Bullet proofing against adverse action claims
Published on May 1, 2013 by Nicole Dunn
As first published on Workplace Info
The adverse action provisions in the Fair Work Act 2009 (Cth) (‘the Act’) have the potential to provide very broad protections to employees and others. Taking adverse action is not, on its own, unlawful; however, it is unlawful to take adverse action because of a prescribed ground such as union membership, sex, race and disability.
A key question in a claim for adverse action under the Act is the causal link between the adverse action alleged and the prescribed ground. How the link is proven in practice is usually the central issue.
This article briefly outlines the adverse action framework with a focus on the link between union membership and adverse action and how the Federal Court in a recent case applied the High Court decision in Board of Bendigo Regional Institute of Technical and Further Education v Barclay  HCA 32 (7 September 2012).
What is adverse action?
Adverse action broadly includes doing, threatening or organising any of the following:
- an employer against an employee: dismissing them, injuring them in their employment, altering their position to their prejudice or discriminating between them and other employees (s342(1)).
- outside the employment relationship: by prospective employers against prospective employees, principals against independent contractors and industrial associations against others (s342(1)).
What are the prescribed grounds?
Three main categories are prescribed grounds under the Act:
1. industrial activities
2. workplace rights
With regard to industrial activities, an employer must not take adverse action against an employee because the employee is or is not an officer or member of a union or engages (or does not engage) in certain industrial activities (including participating in lawful union activities and representing the views of the union) (ss346–347).
What is the causal link?
Adverse action is only prohibited if taken ‘because’ of a prescribed ground. The word ‘because’ determines the causal link between the prescribed ground and the adverse action necessary to create a breach of the Act.
As soon as an employee has established they have suffered adverse action and have alleged the action is within the scope of a prescribed ground, it is presumed that the employer’s action was taken for that reason unless the employer proves otherwise (s361).
As most of us are aware, the High Court upheld an appeal in favour of the employer in the decision of Board of Bendigo Regional Institute of Technical and Further Education v Barclay  HCA 32 (7 September 2012).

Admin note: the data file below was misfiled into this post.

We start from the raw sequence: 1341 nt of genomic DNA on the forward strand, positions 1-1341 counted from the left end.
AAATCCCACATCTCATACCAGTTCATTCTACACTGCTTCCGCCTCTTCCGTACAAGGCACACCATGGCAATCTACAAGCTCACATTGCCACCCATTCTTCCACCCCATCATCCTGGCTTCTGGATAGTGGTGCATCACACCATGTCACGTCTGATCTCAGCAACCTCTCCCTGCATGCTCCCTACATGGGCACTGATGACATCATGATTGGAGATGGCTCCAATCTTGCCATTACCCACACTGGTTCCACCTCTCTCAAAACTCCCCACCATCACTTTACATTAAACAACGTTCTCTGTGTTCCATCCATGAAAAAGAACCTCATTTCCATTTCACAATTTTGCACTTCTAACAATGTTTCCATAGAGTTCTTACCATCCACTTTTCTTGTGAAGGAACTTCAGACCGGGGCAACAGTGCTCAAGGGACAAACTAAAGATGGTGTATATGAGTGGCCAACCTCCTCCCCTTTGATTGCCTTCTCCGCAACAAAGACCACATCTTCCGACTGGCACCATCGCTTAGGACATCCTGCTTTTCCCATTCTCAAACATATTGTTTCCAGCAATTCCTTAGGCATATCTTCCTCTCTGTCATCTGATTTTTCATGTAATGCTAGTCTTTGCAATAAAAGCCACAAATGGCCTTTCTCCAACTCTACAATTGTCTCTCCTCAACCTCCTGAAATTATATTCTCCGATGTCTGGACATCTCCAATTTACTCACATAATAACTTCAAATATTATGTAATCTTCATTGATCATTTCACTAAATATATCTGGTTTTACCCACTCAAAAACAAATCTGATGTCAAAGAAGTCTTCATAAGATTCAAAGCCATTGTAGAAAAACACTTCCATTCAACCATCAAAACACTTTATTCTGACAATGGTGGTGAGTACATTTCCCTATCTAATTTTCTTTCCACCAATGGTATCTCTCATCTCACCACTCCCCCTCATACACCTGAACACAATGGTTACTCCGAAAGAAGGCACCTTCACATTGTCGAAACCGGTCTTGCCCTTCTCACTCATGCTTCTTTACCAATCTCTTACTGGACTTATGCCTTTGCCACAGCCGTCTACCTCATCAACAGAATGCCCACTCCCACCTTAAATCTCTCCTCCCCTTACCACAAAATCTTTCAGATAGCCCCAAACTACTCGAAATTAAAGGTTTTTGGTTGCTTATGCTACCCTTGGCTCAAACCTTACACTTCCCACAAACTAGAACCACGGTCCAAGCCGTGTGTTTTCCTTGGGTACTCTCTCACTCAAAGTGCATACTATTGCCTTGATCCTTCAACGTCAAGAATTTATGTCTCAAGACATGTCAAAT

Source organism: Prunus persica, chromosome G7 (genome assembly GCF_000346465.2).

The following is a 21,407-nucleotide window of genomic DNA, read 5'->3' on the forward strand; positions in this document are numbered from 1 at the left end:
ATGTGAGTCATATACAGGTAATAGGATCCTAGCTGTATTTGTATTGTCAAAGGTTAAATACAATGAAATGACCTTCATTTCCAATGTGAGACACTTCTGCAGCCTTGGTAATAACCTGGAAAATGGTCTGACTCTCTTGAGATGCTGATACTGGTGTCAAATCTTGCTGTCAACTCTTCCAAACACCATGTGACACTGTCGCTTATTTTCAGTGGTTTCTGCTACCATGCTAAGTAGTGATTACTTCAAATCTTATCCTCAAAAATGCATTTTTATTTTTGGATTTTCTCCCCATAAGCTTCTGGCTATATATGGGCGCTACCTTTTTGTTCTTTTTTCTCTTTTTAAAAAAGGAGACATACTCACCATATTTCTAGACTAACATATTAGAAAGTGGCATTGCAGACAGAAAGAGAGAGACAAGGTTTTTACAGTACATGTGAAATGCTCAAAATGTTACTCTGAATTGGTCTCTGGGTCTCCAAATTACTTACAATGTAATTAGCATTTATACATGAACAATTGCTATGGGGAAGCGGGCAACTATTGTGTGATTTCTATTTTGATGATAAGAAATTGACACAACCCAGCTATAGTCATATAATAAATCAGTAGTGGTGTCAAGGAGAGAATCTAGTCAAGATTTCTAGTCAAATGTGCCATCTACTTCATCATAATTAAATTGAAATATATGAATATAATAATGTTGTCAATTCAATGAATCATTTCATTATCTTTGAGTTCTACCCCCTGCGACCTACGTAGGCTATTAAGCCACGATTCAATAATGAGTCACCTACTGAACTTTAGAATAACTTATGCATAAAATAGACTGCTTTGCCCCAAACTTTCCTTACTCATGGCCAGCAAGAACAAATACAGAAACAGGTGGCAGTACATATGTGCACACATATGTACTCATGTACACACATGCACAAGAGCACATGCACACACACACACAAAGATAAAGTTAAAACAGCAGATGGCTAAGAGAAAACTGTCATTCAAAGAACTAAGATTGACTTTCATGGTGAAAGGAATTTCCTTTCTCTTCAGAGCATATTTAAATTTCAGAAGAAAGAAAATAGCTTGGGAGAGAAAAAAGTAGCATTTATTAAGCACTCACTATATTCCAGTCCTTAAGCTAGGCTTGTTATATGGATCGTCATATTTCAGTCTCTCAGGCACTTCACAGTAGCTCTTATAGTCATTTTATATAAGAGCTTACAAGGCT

In this case, Mr Barclay alleged his employer had taken adverse action against him by suspending him because of his union status or activities.
Dr Harvey made the decision to suspend Mr Barclay and gave evidence, which was accepted by the trial judge, that the suspension of Mr Barclay was not due to his union membership, office or activities.
The trial judge accepted the evidence from the employer that the suspension of Mr Barclay was not because of his union status.
The matter was appealed to the Full Federal Court, which by majority, overturned the trial judge’s decision finding that although the evidence of the decision maker is relevant, it is not conclusive. The majority held that what is required is a determination of the ‘real reason’ for the conduct, which may not necessarily be the reason the decision maker asserts.
The employer appealed to the High Court, which took a straightforward approach in determining the causal link between the adverse action taken and the prescribed ground. The High Court held that if the decision maker gives evidence that they did not take adverse action for a prescribed reason, and that evidence is accepted, there will be no breach of the Act.
In doing so, the court affirmed and applied a well-known decision from 1976, in the matter of General Motors-Holdens Pty Ltd v Bowling (1976) 51 ALJR 235, which took the same approach in relation to earlier legislation.
Federal Court applies High Court decision